Of course, Snowden, like many whistleblowers, is a highly divisive figure, with around two-thirds of Americans who are familiar with him viewing him unfavorably (although he is overwhelmingly admired in other Western democracies). In response to the Pardon Snowden campaign, the entire House of Representatives Permanent Select Committee on Intelligence — which includes nine Democrats — penned a letter to President Obama accusing Snowden of “perpetrating the largest and most damaging public disclosure of classified information in our nation’s history.”
“Mr. Snowden is not a patriot,” the letter asserts. “He is not a whistleblower. He is a criminal.” Yet one is powerfully reminded of the words of Martin Luther King Jr., himself no stranger to government vilification, who once admonished that “one has a moral responsibility to disobey unjust laws.” As Snowden recently said:
History reminds us that governments always experience periods in which their powers are abused, for different reasons. This is why our founding fathers, in their wisdom, sought to construct a system of checks and balances. Whistleblowers, acting in the public interest, often at great risk to themselves, are another check on those abuses of power, especially through their collaboration with journalists.
While I am grateful for the support given to my case, this really isn’t about me. It’s about us. It’s about our right to dissent. It’s about the kind of country we want to have, the kind of world that we want to build. It’s about the kind of tomorrow that we want to see, a tomorrow where the public has a say.
I love my country, I love my family, and I have dedicated my life to both of them. These risks, these burdens that I took on, I knew were coming. And no one should be in a position to make these kind of decisions. That’s not the kind of place that we’re supposed to be. But it doesn’t have to be. Of course I look forward to coming home, but I cannot support the persecution of those charged under an Espionage Act, when they have committed no espionage.
Following Snowden’s revelations, a federal appeals court ruled the NSA mass surveillance program illegal, leading to its termination last November after Congress passed the most comprehensive surveillance reform law since the 1970s. There has also been a sea change in public awareness and opinion of online privacy and government surveillance issues in the wake of Snowden’s leaks. There are even those who have operated within the very agencies whose secrets were revealed by Snowden who acknowledge the value of his efforts. Barry Eisler, a former covert operative in the CIA’s Directorate of Operations, “wholeheartedly” supports a Snowden pardon. “All nations require some secrecy,” Eisler wrote in a Time editorial. “But in a democracy, where the government is accountable to the people, transparency should be the default; secrecy, the exception. And this is especially true regarding the implementation of an unprecedented system of domestic bulk surveillance.” Eisler continues:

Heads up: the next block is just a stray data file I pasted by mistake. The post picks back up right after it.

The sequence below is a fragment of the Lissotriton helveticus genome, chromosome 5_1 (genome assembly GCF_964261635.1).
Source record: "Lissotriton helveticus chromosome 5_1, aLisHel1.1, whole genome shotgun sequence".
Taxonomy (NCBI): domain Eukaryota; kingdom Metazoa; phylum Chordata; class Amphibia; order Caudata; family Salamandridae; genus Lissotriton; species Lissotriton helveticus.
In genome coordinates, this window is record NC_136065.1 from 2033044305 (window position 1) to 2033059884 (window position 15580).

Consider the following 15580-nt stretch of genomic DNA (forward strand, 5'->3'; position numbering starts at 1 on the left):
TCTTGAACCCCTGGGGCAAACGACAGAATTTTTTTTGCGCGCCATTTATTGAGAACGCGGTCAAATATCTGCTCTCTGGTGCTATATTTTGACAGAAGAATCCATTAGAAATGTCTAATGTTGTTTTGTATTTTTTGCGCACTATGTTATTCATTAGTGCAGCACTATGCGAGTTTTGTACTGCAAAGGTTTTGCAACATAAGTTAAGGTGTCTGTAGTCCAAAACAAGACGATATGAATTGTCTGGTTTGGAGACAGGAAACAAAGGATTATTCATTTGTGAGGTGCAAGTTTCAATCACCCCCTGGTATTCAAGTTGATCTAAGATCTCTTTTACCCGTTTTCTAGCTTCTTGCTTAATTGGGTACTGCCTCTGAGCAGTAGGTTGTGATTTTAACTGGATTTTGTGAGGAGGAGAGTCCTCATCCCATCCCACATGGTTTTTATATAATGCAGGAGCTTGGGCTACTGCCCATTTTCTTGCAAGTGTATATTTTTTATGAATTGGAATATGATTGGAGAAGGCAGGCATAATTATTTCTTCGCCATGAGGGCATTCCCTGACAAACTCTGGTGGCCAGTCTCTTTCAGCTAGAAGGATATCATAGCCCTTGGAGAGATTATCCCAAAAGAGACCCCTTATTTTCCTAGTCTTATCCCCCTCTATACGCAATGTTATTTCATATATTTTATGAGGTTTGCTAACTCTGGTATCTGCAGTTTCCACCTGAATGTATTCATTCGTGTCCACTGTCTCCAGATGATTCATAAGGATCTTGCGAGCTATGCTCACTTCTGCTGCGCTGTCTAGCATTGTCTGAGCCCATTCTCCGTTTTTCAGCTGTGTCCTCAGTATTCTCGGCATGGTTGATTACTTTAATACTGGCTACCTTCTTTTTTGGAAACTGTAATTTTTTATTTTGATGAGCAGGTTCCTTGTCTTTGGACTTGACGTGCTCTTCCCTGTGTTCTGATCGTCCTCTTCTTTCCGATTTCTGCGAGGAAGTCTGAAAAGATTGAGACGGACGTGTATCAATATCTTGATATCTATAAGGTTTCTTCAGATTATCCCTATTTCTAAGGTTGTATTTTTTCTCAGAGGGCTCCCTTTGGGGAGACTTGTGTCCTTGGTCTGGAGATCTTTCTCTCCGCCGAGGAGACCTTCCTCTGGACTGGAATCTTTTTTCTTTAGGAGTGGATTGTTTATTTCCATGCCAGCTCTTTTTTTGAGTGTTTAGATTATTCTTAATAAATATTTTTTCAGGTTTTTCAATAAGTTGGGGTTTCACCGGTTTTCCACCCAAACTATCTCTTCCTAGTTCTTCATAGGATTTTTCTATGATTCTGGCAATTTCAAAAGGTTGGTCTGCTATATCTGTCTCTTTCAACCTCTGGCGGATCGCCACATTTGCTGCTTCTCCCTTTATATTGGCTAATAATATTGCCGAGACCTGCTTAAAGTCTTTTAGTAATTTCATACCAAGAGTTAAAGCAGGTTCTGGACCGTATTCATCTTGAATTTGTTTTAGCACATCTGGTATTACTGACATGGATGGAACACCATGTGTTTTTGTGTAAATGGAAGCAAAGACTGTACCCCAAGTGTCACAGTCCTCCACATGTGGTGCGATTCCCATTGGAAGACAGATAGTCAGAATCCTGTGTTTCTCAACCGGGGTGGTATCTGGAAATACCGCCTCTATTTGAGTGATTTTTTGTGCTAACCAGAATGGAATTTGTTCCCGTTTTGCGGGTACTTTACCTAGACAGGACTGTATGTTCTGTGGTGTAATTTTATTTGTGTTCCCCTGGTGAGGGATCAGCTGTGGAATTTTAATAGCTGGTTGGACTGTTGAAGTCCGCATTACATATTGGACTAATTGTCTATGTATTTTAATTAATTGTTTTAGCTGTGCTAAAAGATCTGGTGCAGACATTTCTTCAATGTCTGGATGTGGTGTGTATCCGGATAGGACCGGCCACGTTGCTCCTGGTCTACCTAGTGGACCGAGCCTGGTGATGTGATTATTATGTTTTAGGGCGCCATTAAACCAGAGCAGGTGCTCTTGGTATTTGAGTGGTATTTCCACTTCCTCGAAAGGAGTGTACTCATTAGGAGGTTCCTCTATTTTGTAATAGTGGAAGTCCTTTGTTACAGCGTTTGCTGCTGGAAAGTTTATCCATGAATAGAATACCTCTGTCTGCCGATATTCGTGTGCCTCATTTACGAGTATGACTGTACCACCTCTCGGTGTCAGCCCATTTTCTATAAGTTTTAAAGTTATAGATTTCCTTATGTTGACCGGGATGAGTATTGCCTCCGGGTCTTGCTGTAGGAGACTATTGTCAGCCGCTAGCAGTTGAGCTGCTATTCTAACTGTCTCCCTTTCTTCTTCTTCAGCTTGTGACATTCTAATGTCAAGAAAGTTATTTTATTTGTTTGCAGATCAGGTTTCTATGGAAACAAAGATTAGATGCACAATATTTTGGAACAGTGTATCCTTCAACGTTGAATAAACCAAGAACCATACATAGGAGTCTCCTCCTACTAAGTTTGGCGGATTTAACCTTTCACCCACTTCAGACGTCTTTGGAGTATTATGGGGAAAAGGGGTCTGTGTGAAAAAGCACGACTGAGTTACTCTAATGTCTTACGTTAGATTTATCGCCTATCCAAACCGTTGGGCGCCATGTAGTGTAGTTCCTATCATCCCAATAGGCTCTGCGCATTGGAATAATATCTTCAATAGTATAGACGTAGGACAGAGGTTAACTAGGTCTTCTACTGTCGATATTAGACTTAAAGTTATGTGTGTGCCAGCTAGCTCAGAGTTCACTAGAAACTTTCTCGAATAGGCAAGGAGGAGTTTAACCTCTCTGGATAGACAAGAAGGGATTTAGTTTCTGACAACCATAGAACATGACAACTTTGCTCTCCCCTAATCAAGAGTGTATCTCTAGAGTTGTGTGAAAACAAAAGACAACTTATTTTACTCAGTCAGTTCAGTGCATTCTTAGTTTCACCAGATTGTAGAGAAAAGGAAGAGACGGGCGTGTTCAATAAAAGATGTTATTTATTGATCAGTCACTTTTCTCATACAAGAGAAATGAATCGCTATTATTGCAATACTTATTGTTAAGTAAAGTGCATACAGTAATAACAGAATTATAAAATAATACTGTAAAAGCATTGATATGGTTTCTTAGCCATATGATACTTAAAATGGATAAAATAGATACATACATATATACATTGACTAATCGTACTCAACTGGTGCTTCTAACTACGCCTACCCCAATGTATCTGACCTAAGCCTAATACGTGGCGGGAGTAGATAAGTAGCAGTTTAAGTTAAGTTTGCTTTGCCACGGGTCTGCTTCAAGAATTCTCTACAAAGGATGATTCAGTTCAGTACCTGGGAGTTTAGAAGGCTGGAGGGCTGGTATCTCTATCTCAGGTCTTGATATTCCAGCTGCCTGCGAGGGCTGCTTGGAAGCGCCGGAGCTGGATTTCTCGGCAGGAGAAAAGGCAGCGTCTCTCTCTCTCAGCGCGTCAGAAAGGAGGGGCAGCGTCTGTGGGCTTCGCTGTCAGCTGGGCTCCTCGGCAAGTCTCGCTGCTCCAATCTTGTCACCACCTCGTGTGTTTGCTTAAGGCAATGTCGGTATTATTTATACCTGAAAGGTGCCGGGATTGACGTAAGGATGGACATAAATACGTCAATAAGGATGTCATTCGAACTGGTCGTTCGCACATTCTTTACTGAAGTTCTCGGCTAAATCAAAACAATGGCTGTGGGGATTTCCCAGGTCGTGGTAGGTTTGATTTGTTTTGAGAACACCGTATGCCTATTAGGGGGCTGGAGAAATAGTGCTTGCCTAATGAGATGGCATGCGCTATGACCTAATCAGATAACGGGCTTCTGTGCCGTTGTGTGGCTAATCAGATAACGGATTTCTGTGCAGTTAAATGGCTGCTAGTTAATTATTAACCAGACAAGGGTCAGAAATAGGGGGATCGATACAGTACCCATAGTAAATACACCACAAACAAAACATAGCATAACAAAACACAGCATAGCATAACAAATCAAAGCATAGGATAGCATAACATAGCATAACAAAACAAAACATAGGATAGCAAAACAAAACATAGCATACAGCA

That today we are engaged in a meaningful debate about whether such a system is desirable is almost entirely due to the conscience, courage and conviction of one man: Edward Snowden. Without Snowden, the American people could not balance for themselves the risks, costs and benefits of omniscient domestic surveillance. Because of him, we can.
As a candidate in 2008, Barack Obama praised whistleblowers, saying their “acts of courage and patriotism… should be encouraged rather than stifled as they have been during the Bush administration.” As president, however, not only has Obama continued with Bush-era whistleblower prosecutions, he has, in the words of Intercept co-founder Glenn Greenwald, “waged the most aggressive and vindictive assault on whistleblowers of any president in American history.” From Wikileaks founder Julian Assange to CIA torture whistleblower John Kiriakou to Army war crimes resister Chelsea Manning and others, the Obama administration has repeatedly demonstrated that those who expose government crimes will be punished far more severely than those who commit them. The president’s war on whistleblowers could become one of the darkest stains on his legacy. But there’s still time for Obama to get on the right side of history — he surely knows that future generations of Americans will view whistleblowers like Manning and Snowden as heroes. Tens of millions of people already do, to one degree or another — witness former Obama attorney general Eric Holder, who in May praised Snowden for performing a “pubic service” by starting a national conversation about government surveillance.
President Obama could and should send a powerful message that the United States does more than just pay lip service to transparency, accountability and respect for the rule of law by pardoning Edward Snowden. He should do so as soon as possible.